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Case Studies

Unhappy Hammers

If your football team was playing in the Premier League and it had just moved from its old ground to a stadium that had just hosted an Olympics, you might think people were happy. But not in English football. Mark Rowe writes.

What could possibly have gone wrong? West Ham Football Club moved for the 2016-17 season from Upton Park (pictured) a couple of miles to the west, to the main stadium that saw the 2012 Olympics, run by an operating company called London Stadium 185, and with its facilities staff contracted out to the multi-national Vinci. The Hammers had a ready-made new home (with panoramic, Panomera cameras from Dallmeier, also in use at other venues, such as Everton FC) and the prospect of making much more money from the 60,000 seats.

After a successful 2015-16 on the field, West Ham started the 2016-17 poorly, knocked out of the Europa League qualifiers and losing at home. Would more goals and wins to cheer on the pitch have made fans less angry about their new unfamiliar home – built for watching athletics and not football?

We’ll never know, nor can we say what were the motives for the vandalism against the Manchester United FC visiting coach, before the last home game at Upton Park in May 2016, as featured in the June 2016 print issue of Professional Security magazine.

By Wednesday evening, October 26, the first West Ham United home match against a rival London club – Chelsea, in an EFL Cup tie – the authorities had come up with time-consuming security that prompted an appeal to home and away supporters to arrive early. Absurdly, the stadium made the point that there had been zero arrests inside thus far in the season – yet the Metropolitan Police had not been inside. From the Chelsea match onwards, what police called ‘a tactical solution’ would allow safe deployment of officers into the stadium, if required; the problem having been lack of Airwave radio coverage before installation due in February 2017.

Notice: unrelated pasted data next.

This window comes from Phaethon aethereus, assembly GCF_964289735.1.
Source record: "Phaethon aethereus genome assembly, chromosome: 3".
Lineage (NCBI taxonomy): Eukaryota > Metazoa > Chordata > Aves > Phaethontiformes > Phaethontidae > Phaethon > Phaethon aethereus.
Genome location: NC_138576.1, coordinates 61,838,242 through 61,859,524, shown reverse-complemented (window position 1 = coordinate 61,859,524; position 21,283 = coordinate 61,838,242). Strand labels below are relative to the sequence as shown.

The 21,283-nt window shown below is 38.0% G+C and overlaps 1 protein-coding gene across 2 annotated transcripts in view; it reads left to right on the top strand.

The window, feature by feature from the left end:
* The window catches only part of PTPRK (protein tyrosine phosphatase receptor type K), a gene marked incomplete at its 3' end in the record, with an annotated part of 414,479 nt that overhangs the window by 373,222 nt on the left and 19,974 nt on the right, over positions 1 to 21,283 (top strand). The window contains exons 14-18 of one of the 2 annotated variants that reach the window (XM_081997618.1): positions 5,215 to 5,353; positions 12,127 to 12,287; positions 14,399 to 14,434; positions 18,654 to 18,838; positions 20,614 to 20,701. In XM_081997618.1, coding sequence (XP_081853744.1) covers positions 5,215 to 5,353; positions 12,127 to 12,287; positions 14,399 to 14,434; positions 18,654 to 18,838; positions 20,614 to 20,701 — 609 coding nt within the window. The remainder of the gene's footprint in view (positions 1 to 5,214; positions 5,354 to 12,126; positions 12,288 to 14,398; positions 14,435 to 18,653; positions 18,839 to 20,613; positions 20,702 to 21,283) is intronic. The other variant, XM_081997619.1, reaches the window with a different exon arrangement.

West Ham, like many Premier League clubs, for years has been largely policing itself; the club pointed out that only four games at Upton Park last season had a police presence inside the ground. The club said that London Stadium 185 had ‘significantly increased stewarding numbers’ and that stewards held, or were working towards an NVQ level two qualification in spectator safety. The ‘stewarding response’ officers that do more security-style work when fans turn aggressive hold SIA licences.

For the Chelsea match inside the stadium and outside the away turnstile was what the operators termed ‘appropriate segregation lines’.

Crazy on the roof

He was sitting on the rim of the London Stadium roof in the dark, his shoes (that he was advertising) hanging over. “This is an absolutely crazy mission, as you can see; it’s pretty relaxed in here,” said the narrator. He was part of Night Scape, whose eight-minute footage of him and two companions entering the stadium (wearing hoods, though elsewhere in the video they made no effort to hide their identity) and climbing on top has had more than three million views on Youtube. While embarrassing to the stadium – the three youths enjoyed running across the grass, and sitting on the luxury seats pitchside sat on by West Ham manager Slaven Bilic and fellow coaches – it’s hardly the only site to suffer from young ‘free runners’ and ‘urban explorers’. Indeed, other Stratford high buildings were climbed over in the same video.


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